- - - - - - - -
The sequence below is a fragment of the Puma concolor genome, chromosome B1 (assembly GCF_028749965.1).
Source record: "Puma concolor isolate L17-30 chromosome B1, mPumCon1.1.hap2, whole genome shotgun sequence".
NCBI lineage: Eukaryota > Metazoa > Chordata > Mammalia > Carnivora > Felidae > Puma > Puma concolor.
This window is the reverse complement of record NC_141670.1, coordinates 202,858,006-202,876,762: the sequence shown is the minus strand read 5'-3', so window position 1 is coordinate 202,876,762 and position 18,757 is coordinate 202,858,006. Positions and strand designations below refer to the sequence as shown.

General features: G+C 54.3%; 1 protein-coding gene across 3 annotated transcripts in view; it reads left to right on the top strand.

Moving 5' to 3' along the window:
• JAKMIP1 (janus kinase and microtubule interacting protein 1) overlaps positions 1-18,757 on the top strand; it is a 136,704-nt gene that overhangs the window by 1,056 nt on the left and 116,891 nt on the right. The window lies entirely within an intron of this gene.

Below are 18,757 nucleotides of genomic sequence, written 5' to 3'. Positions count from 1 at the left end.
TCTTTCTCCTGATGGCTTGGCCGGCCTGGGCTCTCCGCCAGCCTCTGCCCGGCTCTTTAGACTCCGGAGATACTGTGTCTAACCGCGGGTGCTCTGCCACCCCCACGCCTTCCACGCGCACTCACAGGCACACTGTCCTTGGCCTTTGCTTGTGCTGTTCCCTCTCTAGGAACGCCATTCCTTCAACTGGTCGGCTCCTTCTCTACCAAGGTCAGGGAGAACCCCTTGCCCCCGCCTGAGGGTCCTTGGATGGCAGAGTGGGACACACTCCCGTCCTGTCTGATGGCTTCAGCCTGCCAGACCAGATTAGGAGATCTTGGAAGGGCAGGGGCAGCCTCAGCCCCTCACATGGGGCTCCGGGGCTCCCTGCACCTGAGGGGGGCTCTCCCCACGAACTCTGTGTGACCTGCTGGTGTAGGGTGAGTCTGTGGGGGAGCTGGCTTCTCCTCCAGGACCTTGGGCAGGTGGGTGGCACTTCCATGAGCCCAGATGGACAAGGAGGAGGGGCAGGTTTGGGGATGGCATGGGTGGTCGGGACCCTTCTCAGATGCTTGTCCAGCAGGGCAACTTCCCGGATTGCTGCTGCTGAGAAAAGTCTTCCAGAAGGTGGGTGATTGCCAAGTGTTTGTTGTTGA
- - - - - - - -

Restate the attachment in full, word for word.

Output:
The sequence below is a fragment of the Puma concolor genome, chromosome B1 (assembly GCF_028749965.1).
Source record: "Puma concolor isolate L17-30 chromosome B1, mPumCon1.1.hap2, whole genome shotgun sequence".
NCBI lineage: Eukaryota > Metazoa > Chordata > Mammalia > Carnivora > Felidae > Puma > Puma concolor.
This window is the reverse complement of record NC_141670.1, coordinates 202,858,006-202,876,762: the sequence shown is the minus strand read 5'-3', so window position 1 is coordinate 202,876,762 and position 18,757 is coordinate 202,858,006. Positions and strand designations below refer to the sequence as shown.

General features: G+C 54.3%; 1 protein-coding gene across 3 annotated transcripts in view; it reads left to right on the top strand.

Moving 5' to 3' along the window:
• JAKMIP1 (janus kinase and microtubule interacting protein 1) overlaps positions 1-18,757 on the top strand; it is a 136,704-nt gene that overhangs the window by 1,056 nt on the left and 116,891 nt on the right. The window lies entirely within an intron of this gene.

Below are 18,757 nucleotides of genomic sequence, written 5' to 3'. Positions count from 1 at the left end.
TCTTTCTCCTGATGGCTTGGCCGGCCTGGGCTCTCCGCCAGCCTCTGCCCGGCTCTTTAGACTCCGGAGATACTGTGTCTAACCGCGGGTGCTCTGCCACCCCCACGCCTTCCACGCGCACTCACAGGCACACTGTCCTTGGCCTTTGCTTGTGCTGTTCCCTCTCTAGGAACGCCATTCCTTCAACTGGTCGGCTCCTTCTCTACCAAGGTCAGGGAGAACCCCTTGCCCCCGCCTGAGGGTCCTTGGATGGCAGAGTGGGACACACTCCCGTCCTGTCTGATGGCTTCAGCCTGCCAGACCAGATTAGGAGATCTTGGAAGGGCAGGGGCAGCCTCAGCCCCTCACATGGGGCTCCGGGGCTCCCTGCACCTGAGGGGGGCTCTCCCCACGAACTCTGTGTGACCTGCTGGTGTAGGGTGAGTCTGTGGGGGAGCTGGCTTCTCCTCCAGGACCTTGGGCAGGTGGGTGGCACTTCCATGAGCCCAGATGGACAAGGAGGAGGGGCAGGTTTGGGGATGGCATGGGTGGTCGGGACCCTTCTCAGATGCTTGTCCAGCAGGGCAACTTCCCGGATTGCTGCTGCTGAGAAAAGTCTTCCAGAAGGTGGGTGATTGCCAAGTGTTTGTTGTTGA